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Tob Control. 2016 Jan;25(1):33-8. doi: 10.1136/tobaccocontrol-2014-051760. Epub 2014 Sep 26.

Effectiveness of a mobile, drop-in stop smoking service in reaching and supporting disadvantaged UK smokers to quit.

Author information

1
Division of Epidemiology and Public Health and UK Centre for Tobacco and Alcohol Studies, University of Nottingham, Nottingham, UK.
2
Division of Primary Care, University of Nottingham, Nottingham, UK.
3
Unit of Public Health, Epidemiology and Biostatistics and UK Centre for Tobacco and Alcohol Studies, University of Birmingham, Birmingham, UK.
4
Department of Health Sciences and UK Centre for Tobacco and Alcohol Studies, University of York, York, UK.
5
National Addiction Centre, Institute of Psychiatry and UK Centre for Tobacco and Alcohol Studies, King's College London, London, UK.

Abstract

BACKGROUND:

In countries where there are large disparities in smoking with persistent high rates among disadvantaged groups, there is a need to ensure that stop smoking services (SSS) reach such smokers. The primary aim of this study was to evaluate the effectiveness of a mobile, drop-in, community-based SSS in reaching more disadvantaged smokers, particularly those from routine and manual (RM) occupation groups, than standard services; secondary aims were to evaluate effectiveness in reaching those who had not previously accessed SSS, triggering unplanned quit behaviour, helping people quit and cost-effectiveness.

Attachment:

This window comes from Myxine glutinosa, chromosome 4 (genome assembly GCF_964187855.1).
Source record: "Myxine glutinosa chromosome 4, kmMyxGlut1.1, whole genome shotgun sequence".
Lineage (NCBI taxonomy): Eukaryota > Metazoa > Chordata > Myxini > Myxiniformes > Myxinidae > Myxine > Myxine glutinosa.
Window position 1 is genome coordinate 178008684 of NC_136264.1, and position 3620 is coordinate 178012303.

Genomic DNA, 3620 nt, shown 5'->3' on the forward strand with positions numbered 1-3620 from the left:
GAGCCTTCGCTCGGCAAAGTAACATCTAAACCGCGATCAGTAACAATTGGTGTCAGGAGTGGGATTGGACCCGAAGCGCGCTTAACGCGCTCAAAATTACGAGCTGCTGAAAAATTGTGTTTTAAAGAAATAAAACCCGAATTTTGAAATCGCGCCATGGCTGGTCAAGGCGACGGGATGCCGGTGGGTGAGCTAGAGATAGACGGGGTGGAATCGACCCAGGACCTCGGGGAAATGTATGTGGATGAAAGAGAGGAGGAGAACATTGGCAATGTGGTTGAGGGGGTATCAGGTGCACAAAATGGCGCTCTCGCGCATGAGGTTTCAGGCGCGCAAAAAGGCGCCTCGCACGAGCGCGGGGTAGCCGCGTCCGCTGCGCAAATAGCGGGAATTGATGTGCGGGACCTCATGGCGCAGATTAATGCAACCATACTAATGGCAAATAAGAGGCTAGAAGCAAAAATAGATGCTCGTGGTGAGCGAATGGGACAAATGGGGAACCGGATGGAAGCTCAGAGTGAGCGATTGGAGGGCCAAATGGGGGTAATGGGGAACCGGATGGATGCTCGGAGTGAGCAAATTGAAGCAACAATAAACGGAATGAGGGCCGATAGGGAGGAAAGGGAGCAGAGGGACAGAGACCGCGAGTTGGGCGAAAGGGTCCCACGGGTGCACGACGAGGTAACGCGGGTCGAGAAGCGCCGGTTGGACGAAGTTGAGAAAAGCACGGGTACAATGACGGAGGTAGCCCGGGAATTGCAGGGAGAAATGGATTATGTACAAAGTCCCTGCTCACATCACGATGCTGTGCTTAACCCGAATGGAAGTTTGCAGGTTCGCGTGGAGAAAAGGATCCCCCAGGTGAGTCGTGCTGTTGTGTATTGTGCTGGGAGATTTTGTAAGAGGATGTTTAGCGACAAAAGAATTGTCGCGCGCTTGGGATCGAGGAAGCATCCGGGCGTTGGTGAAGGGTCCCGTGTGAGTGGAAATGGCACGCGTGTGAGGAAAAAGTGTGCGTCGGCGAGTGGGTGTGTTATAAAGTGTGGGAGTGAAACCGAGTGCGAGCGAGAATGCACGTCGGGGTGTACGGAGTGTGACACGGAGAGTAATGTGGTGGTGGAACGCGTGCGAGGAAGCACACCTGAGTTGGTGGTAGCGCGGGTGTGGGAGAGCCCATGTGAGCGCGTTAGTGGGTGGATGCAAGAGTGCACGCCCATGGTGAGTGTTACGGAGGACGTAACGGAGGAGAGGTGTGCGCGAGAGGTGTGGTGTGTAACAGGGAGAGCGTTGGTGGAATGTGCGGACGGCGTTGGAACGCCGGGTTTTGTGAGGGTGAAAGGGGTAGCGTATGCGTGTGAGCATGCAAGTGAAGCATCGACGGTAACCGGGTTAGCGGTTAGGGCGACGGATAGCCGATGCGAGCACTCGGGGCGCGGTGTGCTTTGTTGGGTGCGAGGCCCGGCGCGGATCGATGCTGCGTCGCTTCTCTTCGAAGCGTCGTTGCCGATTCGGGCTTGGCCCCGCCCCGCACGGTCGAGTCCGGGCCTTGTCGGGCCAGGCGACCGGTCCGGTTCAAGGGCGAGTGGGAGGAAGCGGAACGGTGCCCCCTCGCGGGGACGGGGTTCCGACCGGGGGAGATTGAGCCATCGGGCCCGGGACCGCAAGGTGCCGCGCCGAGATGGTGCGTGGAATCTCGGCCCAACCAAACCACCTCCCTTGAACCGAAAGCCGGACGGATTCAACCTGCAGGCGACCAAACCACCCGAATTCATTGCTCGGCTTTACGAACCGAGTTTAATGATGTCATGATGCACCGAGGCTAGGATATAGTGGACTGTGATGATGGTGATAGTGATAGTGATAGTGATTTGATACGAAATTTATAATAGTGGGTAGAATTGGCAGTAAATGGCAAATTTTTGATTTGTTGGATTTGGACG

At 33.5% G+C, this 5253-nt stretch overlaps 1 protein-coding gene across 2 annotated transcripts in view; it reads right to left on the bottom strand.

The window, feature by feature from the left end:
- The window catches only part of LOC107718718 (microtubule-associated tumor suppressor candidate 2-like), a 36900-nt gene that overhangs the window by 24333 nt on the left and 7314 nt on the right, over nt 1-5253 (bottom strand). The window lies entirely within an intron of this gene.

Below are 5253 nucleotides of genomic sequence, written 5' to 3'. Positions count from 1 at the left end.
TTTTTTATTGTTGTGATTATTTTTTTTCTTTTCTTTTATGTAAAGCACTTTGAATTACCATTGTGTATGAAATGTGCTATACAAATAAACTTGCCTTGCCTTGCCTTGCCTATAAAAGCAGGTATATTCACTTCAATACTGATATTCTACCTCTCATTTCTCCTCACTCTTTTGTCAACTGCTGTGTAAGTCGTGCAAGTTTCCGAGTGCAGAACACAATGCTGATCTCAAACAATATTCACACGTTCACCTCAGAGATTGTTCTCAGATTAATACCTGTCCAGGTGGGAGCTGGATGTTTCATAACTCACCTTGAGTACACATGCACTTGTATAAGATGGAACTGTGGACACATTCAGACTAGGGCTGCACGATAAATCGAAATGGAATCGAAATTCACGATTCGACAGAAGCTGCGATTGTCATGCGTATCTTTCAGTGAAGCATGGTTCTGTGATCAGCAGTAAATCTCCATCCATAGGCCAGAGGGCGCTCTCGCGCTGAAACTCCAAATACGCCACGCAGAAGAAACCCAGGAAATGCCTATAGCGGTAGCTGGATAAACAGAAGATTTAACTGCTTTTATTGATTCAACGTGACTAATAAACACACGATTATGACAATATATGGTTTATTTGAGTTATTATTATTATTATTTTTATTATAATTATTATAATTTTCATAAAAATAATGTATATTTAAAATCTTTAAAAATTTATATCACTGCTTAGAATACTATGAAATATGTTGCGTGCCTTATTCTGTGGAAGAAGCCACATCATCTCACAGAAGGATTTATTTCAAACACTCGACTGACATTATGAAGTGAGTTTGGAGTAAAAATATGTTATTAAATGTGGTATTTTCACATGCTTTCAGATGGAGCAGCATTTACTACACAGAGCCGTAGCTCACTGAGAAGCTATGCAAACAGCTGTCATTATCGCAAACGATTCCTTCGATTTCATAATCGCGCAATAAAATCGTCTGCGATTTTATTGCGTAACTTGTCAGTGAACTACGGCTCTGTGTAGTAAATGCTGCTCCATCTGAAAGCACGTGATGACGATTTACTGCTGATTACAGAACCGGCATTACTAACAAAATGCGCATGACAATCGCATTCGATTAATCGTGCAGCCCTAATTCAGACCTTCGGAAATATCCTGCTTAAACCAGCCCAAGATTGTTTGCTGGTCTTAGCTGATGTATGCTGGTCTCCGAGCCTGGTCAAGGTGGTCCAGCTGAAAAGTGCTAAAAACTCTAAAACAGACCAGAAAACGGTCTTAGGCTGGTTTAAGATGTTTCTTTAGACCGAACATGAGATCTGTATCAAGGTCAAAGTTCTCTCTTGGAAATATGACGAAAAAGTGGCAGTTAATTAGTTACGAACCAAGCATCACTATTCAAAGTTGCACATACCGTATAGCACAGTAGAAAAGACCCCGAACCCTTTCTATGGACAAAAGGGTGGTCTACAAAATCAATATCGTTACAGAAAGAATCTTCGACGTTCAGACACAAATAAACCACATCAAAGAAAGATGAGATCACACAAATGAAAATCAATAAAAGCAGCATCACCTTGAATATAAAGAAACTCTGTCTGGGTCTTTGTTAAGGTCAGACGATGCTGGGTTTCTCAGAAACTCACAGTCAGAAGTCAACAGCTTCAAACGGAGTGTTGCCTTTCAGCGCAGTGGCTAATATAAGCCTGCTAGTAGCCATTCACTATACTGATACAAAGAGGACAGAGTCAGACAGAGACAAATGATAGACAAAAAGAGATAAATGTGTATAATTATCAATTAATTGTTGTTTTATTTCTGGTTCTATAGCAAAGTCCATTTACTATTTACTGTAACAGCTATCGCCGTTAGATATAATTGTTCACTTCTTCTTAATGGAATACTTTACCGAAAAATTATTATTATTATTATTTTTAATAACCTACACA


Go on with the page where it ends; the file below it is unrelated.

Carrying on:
METHODS:

Following a 4-week pilot period, a mobile drop-in SSS was delivered across various public locations in Nottingham City, UK for 6 months, offering behavioural and pharmacological support via one-to-one consultations with trained cessation advisors. Detailed demographic and smoking behaviour data were collected from all clients accessing the mobile SSS, and Nottingham's standard SSS for comparison.

RESULTS:

Compared with smokers accessing the standard SSS (n=1856), mobile SSS smokers (n=811) were significantly more likely to be from the RM group (33.3% vs 27.2%, p=0.002), and to be first-time SSS users (67.8% vs 59.3%, p<0.001). Nearly 1 in 10 smokers setting a quit date through the mobile SSS had no prior quit intentions. The cost per smoker setting a quit date for the mobile SSS was only slightly higher than the standard SSS (£224 vs £202).

CONCLUSIONS:

A mobile drop-in SSS is an effective way of reaching more disadvantaged smokers from RM occupations, as well as those who have not previously accessed standard SSS and those without prior quit intentions.

KEYWORDS:

Cessation; Health Services; Socioeconomic status

[Indexed for MEDLINE]
Free PMC Article

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